All persons who commit an offense within territorial jurisdiction of the UAE are subject to prosecution by the authorities of this country. The UAE’s overall authority to try foreigners here as well as its own citizens is based upon its sovereignty, which is the power of a nation to make and enforce its own laws within its own boundaries. Just as in the United States, the UAE government has the internationally recognized right to try foreigners as well as its own nationals within its territory. In the event of a conviction and sentence to confinement, the convicted person must serve his sentence in a UAE penal facility. There is at present no prisoner transfer treaty between the UAE and the United States.
The Role of the U.S. Government
Neither the United States Government nor its representatives can get an individual out of prison, or provide legal counsel. A U.S. passport does not entitle its bearer to any special privileges. While in the UAE, American citizens are subject to the same laws as are all UAE citizens and residents. American citizens should not expect, and will not receive, preferential treatment because of their nationality. Nevertheless, the United States Embassy in Abu Dhabi can impress upon the host government that the U.S. Government is seriously concerned at all times about the welfare and legal and human rights of its citizens abroad. In any case, neither arrest nor conviction deprives a U.S. national of the right of Consular assistance which is an inherent right of every citizen. This right is in no way abridged by evidence of guilt, by the nature of the alleged crime, or by the personal merit of the individual.
What the Consul Can Do
- A Consular officer can visit an American citizen in jail to check on the treatment which the person is receiving and to monitor the state of their health and well-being. Visits also help the Consul determine whether assistance is needed to help the prisoner adjust to the prison routine, such as assisting the prisoner to obtain soap and other basic supplies.
- The Consular officer can give the prisoner a list of reputable local attorneys. We cannot help choose from the list, however, nor can we give legal advice.
- The Consular officer intercedes with local authorities to ensure that a prisoner’s rights under local law are fully observed and that they are treated humanely in accordance with internationally accepted standards. To do so the Consul will follow the progress of the case in the judicial process and, where necessary and requested, act as liaison between the prisoner, the prisoner’s lawyer, the court, and the prosecutor.
- If the prisoner wishes, the consular officer can protest any mistreatment or abuse against the prisoner to the appropriate authorities.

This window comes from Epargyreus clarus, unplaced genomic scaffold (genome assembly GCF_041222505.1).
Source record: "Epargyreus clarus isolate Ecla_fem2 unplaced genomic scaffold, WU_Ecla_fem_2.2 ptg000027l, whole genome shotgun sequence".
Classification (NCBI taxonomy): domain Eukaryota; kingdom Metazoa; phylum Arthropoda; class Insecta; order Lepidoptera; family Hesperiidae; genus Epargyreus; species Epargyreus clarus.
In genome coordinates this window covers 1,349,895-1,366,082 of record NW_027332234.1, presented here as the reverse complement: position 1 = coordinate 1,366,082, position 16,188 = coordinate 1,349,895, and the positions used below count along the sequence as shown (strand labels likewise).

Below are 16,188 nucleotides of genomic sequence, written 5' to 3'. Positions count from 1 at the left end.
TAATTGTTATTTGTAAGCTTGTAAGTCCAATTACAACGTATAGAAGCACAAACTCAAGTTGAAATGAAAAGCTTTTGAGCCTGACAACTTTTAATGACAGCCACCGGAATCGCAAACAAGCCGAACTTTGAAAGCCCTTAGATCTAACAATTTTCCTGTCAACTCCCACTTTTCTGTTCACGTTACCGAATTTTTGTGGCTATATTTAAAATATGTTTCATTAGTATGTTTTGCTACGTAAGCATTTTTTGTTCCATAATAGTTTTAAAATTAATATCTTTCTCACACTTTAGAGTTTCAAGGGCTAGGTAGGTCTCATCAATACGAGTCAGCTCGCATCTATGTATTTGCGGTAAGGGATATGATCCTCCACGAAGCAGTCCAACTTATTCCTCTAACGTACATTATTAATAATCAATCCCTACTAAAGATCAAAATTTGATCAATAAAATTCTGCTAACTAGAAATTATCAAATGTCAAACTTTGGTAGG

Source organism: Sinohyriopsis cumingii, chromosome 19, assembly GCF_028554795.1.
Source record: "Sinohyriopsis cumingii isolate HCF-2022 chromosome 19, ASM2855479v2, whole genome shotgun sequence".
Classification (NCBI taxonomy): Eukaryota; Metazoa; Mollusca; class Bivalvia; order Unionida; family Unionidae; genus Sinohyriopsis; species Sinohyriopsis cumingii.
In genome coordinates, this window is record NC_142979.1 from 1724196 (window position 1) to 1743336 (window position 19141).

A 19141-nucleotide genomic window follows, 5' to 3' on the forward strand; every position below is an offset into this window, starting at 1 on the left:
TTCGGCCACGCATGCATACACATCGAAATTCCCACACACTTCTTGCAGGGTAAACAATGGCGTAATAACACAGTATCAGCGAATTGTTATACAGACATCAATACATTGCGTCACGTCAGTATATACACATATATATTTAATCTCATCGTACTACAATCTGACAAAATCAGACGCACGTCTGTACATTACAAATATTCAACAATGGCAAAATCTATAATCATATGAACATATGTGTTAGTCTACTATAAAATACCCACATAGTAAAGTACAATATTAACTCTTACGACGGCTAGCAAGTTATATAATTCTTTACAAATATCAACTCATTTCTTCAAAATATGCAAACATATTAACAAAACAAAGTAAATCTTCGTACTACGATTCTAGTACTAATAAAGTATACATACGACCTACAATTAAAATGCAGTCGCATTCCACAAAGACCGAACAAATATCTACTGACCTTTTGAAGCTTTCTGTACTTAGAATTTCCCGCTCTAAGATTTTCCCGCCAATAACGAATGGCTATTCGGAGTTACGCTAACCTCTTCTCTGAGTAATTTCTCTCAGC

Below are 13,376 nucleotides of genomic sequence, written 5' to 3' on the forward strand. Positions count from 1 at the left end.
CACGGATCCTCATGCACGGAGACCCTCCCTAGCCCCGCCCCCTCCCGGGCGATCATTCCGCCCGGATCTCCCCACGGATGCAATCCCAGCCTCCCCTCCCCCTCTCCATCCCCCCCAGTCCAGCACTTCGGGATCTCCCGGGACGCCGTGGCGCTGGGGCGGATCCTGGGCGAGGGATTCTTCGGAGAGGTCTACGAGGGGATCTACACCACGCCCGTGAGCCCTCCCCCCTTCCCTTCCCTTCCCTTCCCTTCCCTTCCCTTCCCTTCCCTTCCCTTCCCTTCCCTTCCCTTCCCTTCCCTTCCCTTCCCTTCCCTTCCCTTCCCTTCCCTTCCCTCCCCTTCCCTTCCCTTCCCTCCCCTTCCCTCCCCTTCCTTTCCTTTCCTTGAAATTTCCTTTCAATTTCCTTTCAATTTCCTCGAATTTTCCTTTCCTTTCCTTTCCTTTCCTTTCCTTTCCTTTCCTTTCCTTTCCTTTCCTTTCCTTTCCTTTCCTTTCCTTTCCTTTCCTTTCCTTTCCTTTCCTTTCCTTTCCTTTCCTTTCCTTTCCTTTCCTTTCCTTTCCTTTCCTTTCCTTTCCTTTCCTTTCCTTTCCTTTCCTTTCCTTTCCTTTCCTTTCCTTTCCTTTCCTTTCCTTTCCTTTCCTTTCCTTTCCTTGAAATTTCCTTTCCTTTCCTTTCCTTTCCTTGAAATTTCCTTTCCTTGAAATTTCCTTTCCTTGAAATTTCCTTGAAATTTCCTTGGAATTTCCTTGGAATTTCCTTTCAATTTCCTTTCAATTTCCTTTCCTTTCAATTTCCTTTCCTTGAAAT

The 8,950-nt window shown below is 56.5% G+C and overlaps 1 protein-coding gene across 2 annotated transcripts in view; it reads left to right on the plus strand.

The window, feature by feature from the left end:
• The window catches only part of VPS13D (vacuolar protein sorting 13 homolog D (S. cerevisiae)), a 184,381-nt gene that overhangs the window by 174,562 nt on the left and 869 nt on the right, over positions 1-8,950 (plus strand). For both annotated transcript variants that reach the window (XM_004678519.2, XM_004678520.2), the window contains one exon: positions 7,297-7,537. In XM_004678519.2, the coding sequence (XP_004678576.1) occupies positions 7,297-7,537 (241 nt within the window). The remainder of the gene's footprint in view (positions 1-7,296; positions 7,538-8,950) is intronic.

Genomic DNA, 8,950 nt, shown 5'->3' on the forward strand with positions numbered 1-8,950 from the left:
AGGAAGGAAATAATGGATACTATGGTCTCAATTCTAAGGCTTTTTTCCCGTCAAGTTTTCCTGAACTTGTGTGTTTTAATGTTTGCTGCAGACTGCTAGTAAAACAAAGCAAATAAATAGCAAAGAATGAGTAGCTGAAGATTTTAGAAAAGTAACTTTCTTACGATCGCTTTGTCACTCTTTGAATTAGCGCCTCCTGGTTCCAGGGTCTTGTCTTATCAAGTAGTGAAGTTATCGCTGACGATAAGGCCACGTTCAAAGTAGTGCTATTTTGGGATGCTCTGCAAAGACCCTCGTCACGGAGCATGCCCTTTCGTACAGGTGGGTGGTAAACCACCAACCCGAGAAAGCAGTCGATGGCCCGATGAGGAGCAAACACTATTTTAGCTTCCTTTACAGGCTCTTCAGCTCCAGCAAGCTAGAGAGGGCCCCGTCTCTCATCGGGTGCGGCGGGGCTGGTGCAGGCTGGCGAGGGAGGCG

- With a signed Privacy Act release form from the prisoner, the Consular officer can notify family, friends, a Congressional Representative, and/or others designated by the prisoner of their situation, and relay requests for financial or other assistance.
Please note the quickest and most reliable way to receive emergency money from the United States is via private sources. Prisoners can also receive money through the State Department via Western Union channels:
OCS/DEPARMENT OF STATE WASHINGTON, D.C. 20520
Trust Fund Payable to: Department of State for: ___________________
At American Embassy Abu Dhabi, United Arab Emirates
The U.S. Privacy Act
The Privacy Act of 1974 (Public Law 93-579) was enacted to protect U.S. citizens against unauthorized release of information about them by the government. If you want us to notify your family or friends about your arrest you must first give us written permission to do so.
The Embassy will not inform any person of your arrest without your permission. Even if your family or friends find out by other means, we will be unable to discuss your case with them without your written permission. Although we routinely report to the Department of State in Washington on the condition of American prisoners in our consular district, the Department of State does not release this information to individuals without your permission.
These files are maintained primarily for the purpose of providing protection and assistance to American citizens abroad and not for law enforcement purposes. While there is no automatic or mandatory dissemination of information in consular files to other agencies, we can release specific information to other agencies that have a legitimate interest in such data. Therefore, for legitimate law enforcement purposes in the U.S., the appropriate law enforcement agency in the U.S. may be notified.
Nonetheless, American citizens arrested overseas are not liable for prosecution for the same crime upon their return to the U.S. unless they are also wanted for an offense committed in the U.S. Arrest records maintained by the Japanese government, however, are not bound by the restrictions of the Privacy Act.
We have no control over what information UAE law enforcement passes to their U.S. counterparts or to INTERPOL. It is possible that U.S. police agencies may have acquired more information about a prisoner from these sources than the Embassy or the Department of State in Washington has at its disposal.